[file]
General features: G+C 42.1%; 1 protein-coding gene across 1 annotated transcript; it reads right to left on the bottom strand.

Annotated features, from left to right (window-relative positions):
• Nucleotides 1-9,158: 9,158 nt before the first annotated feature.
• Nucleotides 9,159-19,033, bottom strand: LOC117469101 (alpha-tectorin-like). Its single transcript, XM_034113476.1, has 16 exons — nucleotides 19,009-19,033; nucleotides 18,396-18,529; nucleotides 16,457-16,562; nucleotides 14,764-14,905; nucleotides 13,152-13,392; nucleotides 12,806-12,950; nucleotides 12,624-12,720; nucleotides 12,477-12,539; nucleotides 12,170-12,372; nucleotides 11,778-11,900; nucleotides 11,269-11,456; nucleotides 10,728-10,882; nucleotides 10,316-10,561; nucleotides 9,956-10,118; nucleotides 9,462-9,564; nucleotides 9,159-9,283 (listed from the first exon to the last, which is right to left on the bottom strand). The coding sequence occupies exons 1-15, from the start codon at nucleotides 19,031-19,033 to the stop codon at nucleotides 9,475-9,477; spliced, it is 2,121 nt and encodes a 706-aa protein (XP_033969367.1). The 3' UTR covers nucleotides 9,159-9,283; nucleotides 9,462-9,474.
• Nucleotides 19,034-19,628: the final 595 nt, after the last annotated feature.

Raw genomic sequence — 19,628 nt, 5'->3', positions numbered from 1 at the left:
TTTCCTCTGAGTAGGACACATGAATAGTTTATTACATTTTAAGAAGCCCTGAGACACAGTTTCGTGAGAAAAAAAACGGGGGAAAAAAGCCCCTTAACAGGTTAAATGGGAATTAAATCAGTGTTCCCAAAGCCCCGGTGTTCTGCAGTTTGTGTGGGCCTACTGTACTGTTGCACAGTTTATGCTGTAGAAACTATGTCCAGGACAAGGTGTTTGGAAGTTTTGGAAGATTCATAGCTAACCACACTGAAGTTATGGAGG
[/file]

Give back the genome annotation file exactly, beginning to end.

General features: G+C 42.1%; 1 protein-coding gene across 1 annotated transcript; it reads right to left on the bottom strand.

Annotated features, from left to right (window-relative positions):
• Nucleotides 1-9,158: 9,158 nt before the first annotated feature.
• Nucleotides 9,159-19,033, bottom strand: LOC117469101 (alpha-tectorin-like). Its single transcript, XM_034113476.1, has 16 exons — nucleotides 19,009-19,033; nucleotides 18,396-18,529; nucleotides 16,457-16,562; nucleotides 14,764-14,905; nucleotides 13,152-13,392; nucleotides 12,806-12,950; nucleotides 12,624-12,720; nucleotides 12,477-12,539; nucleotides 12,170-12,372; nucleotides 11,778-11,900; nucleotides 11,269-11,456; nucleotides 10,728-10,882; nucleotides 10,316-10,561; nucleotides 9,956-10,118; nucleotides 9,462-9,564; nucleotides 9,159-9,283 (listed from the first exon to the last, which is right to left on the bottom strand). The coding sequence occupies exons 1-15, from the start codon at nucleotides 19,031-19,033 to the stop codon at nucleotides 9,475-9,477; spliced, it is 2,121 nt and encodes a 706-aa protein (XP_033969367.1). The 3' UTR covers nucleotides 9,159-9,283; nucleotides 9,462-9,474.
• Nucleotides 19,034-19,628: the final 595 nt, after the last annotated feature.

Raw genomic sequence — 19,628 nt, 5'->3', positions numbered from 1 at the left:
TTTCCTCTGAGTAGGACACATGAATAGTTTATTACATTTTAAGAAGCCCTGAGACACAGTTTCGTGAGAAAAAAAACGGGGGAAAAAAGCCCCTTAACAGGTTAAATGGGAATTAAATCAGTGTTCCCAAAGCCCCGGTGTTCTGCAGTTTGTGTGGGCCTACTGTACTGTTGCACAGTTTATGCTGTAGAAACTATGTCCAGGACAAGGTGTTTGGAAGTTTTGGAAGATTCATAGCTAACCACACTGAAGTTATGGAGG